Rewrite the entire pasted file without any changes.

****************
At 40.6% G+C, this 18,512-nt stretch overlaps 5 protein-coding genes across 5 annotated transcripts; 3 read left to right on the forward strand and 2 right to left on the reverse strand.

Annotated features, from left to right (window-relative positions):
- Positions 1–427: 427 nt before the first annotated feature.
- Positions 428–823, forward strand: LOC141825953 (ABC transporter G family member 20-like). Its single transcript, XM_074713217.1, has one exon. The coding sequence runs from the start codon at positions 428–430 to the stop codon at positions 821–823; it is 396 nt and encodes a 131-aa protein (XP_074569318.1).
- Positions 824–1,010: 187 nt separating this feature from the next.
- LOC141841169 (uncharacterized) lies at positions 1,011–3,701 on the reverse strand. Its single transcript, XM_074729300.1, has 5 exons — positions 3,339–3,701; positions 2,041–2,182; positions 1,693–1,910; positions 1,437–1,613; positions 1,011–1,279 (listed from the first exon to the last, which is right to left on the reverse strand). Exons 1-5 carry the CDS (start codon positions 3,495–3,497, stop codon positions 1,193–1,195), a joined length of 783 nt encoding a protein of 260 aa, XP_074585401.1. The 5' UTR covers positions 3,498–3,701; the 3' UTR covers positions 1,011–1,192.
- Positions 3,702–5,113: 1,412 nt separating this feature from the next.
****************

At 40.6% G+C, this 18,512-nt stretch overlaps 5 protein-coding genes across 5 annotated transcripts; 3 read left to right on the forward strand and 2 right to left on the reverse strand.

Annotated features, from left to right (window-relative positions):
- Positions 1–427: 427 nt before the first annotated feature.
- Positions 428–823, forward strand: LOC141825953 (ABC transporter G family member 20-like). Its single transcript, XM_074713217.1, has one exon. The coding sequence runs from the start codon at positions 428–430 to the stop codon at positions 821–823; it is 396 nt and encodes a 131-aa protein (XP_074569318.1).
- Positions 824–1,010: 187 nt separating this feature from the next.
- LOC141841169 (uncharacterized) lies at positions 1,011–3,701 on the reverse strand. Its single transcript, XM_074729300.1, has 5 exons — positions 3,339–3,701; positions 2,041–2,182; positions 1,693–1,910; positions 1,437–1,613; positions 1,011–1,279 (listed from the first exon to the last, which is right to left on the reverse strand). Exons 1-5 carry the CDS (start codon positions 3,495–3,497, stop codon positions 1,193–1,195), a joined length of 783 nt encoding a protein of 260 aa, XP_074585401.1. The 5' UTR covers positions 3,498–3,701; the 3' UTR covers positions 1,011–1,192.
- Positions 3,702–5,113: 1,412 nt separating this feature from the next.